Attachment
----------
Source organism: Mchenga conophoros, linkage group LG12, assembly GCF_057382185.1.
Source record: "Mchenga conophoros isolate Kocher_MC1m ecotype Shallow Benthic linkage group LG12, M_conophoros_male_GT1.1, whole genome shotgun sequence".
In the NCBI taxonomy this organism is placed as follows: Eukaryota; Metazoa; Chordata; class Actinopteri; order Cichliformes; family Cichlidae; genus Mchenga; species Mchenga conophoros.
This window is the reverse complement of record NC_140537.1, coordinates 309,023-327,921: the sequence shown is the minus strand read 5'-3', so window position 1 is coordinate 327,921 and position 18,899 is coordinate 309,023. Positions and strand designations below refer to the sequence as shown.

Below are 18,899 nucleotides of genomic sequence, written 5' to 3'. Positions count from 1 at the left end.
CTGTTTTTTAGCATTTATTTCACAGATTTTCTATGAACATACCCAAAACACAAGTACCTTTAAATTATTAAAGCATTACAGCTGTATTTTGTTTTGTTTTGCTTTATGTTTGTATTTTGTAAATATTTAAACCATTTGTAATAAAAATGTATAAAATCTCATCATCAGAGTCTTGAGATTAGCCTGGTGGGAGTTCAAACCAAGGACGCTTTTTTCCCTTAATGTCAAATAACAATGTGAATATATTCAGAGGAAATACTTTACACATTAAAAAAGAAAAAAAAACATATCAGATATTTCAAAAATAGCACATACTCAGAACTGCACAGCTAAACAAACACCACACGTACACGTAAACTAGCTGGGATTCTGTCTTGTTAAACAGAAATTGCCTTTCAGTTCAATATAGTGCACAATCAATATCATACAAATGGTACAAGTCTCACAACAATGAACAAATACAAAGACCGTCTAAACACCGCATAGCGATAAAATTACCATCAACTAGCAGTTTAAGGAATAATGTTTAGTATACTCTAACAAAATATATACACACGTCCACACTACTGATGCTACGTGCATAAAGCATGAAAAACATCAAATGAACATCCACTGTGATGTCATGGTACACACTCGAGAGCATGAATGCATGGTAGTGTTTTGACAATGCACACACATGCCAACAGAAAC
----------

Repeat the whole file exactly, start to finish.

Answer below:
Source organism: Mchenga conophoros, linkage group LG12, assembly GCF_057382185.1.
Source record: "Mchenga conophoros isolate Kocher_MC1m ecotype Shallow Benthic linkage group LG12, M_conophoros_male_GT1.1, whole genome shotgun sequence".
In the NCBI taxonomy this organism is placed as follows: Eukaryota; Metazoa; Chordata; class Actinopteri; order Cichliformes; family Cichlidae; genus Mchenga; species Mchenga conophoros.
This window is the reverse complement of record NC_140537.1, coordinates 309,023-327,921: the sequence shown is the minus strand read 5'-3', so window position 1 is coordinate 327,921 and position 18,899 is coordinate 309,023. Positions and strand designations below refer to the sequence as shown.

Below are 18,899 nucleotides of genomic sequence, written 5' to 3'. Positions count from 1 at the left end.
CTGTTTTTTAGCATTTATTTCACAGATTTTCTATGAACATACCCAAAACACAAGTACCTTTAAATTATTAAAGCATTACAGCTGTATTTTGTTTTGTTTTGCTTTATGTTTGTATTTTGTAAATATTTAAACCATTTGTAATAAAAATGTATAAAATCTCATCATCAGAGTCTTGAGATTAGCCTGGTGGGAGTTCAAACCAAGGACGCTTTTTTCCCTTAATGTCAAATAACAATGTGAATATATTCAGAGGAAATACTTTACACATTAAAAAAGAAAAAAAAACATATCAGATATTTCAAAAATAGCACATACTCAGAACTGCACAGCTAAACAAACACCACACGTACACGTAAACTAGCTGGGATTCTGTCTTGTTAAACAGAAATTGCCTTTCAGTTCAATATAGTGCACAATCAATATCATACAAATGGTACAAGTCTCACAACAATGAACAAATACAAAGACCGTCTAAACACCGCATAGCGATAAAATTACCATCAACTAGCAGTTTAAGGAATAATGTTTAGTATACTCTAACAAAATATATACACACGTCCACACTACTGATGCTACGTGCATAAAGCATGAAAAACATCAAATGAACATCCACTGTGATGTCATGGTACACACTCGAGAGCATGAATGCATGGTAGTGTTTTGACAATGCACACACATGCCAACAGAAAC